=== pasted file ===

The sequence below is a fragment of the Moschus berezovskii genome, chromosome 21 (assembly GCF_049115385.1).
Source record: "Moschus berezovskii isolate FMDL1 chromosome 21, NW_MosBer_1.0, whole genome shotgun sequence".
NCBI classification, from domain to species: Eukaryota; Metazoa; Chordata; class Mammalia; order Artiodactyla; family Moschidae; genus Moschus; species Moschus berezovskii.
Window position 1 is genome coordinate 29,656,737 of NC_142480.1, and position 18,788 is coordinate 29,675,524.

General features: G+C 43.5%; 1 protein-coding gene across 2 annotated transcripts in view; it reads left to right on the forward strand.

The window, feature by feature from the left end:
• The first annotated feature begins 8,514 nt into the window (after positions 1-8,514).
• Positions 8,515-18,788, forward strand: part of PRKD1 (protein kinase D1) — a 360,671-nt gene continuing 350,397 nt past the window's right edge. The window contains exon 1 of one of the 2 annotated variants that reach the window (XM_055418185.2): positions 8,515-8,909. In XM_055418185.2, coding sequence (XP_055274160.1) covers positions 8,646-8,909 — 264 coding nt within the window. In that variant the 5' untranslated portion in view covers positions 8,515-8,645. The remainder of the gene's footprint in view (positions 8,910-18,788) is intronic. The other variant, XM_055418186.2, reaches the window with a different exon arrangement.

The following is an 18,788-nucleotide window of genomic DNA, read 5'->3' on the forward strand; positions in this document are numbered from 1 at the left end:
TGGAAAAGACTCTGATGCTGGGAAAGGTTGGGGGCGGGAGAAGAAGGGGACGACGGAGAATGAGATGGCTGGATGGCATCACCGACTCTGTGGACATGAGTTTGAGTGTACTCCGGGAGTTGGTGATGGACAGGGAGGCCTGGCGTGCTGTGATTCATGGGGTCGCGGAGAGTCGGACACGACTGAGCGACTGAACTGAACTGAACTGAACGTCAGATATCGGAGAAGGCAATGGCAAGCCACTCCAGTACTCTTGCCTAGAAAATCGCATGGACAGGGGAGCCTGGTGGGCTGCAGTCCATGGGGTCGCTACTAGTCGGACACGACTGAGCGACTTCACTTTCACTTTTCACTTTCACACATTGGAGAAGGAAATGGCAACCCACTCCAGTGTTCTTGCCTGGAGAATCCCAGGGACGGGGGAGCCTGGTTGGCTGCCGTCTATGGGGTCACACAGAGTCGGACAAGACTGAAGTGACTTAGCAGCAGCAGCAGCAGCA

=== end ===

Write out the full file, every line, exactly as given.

The sequence below is a fragment of the Moschus berezovskii genome, chromosome 21 (assembly GCF_049115385.1).
Source record: "Moschus berezovskii isolate FMDL1 chromosome 21, NW_MosBer_1.0, whole genome shotgun sequence".
NCBI classification, from domain to species: Eukaryota; Metazoa; Chordata; class Mammalia; order Artiodactyla; family Moschidae; genus Moschus; species Moschus berezovskii.
Window position 1 is genome coordinate 29,656,737 of NC_142480.1, and position 18,788 is coordinate 29,675,524.

General features: G+C 43.5%; 1 protein-coding gene across 2 annotated transcripts in view; it reads left to right on the forward strand.

The window, feature by feature from the left end:
• The first annotated feature begins 8,514 nt into the window (after positions 1-8,514).
• Positions 8,515-18,788, forward strand: part of PRKD1 (protein kinase D1) — a 360,671-nt gene continuing 350,397 nt past the window's right edge. The window contains exon 1 of one of the 2 annotated variants that reach the window (XM_055418185.2): positions 8,515-8,909. In XM_055418185.2, coding sequence (XP_055274160.1) covers positions 8,646-8,909 — 264 coding nt within the window. In that variant the 5' untranslated portion in view covers positions 8,515-8,645. The remainder of the gene's footprint in view (positions 8,910-18,788) is intronic. The other variant, XM_055418186.2, reaches the window with a different exon arrangement.

The following is an 18,788-nucleotide window of genomic DNA, read 5'->3' on the forward strand; positions in this document are numbered from 1 at the left end:
TGGAAAAGACTCTGATGCTGGGAAAGGTTGGGGGCGGGAGAAGAAGGGGACGACGGAGAATGAGATGGCTGGATGGCATCACCGACTCTGTGGACATGAGTTTGAGTGTACTCCGGGAGTTGGTGATGGACAGGGAGGCCTGGCGTGCTGTGATTCATGGGGTCGCGGAGAGTCGGACACGACTGAGCGACTGAACTGAACTGAACTGAACGTCAGATATCGGAGAAGGCAATGGCAAGCCACTCCAGTACTCTTGCCTAGAAAATCGCATGGACAGGGGAGCCTGGTGGGCTGCAGTCCATGGGGTCGCTACTAGTCGGACACGACTGAGCGACTTCACTTTCACTTTTCACTTTCACACATTGGAGAAGGAAATGGCAACCCACTCCAGTGTTCTTGCCTGGAGAATCCCAGGGACGGGGGAGCCTGGTTGGCTGCCGTCTATGGGGTCACACAGAGTCGGACAAGACTGAAGTGACTTAGCAGCAGCAGCAGCAGCA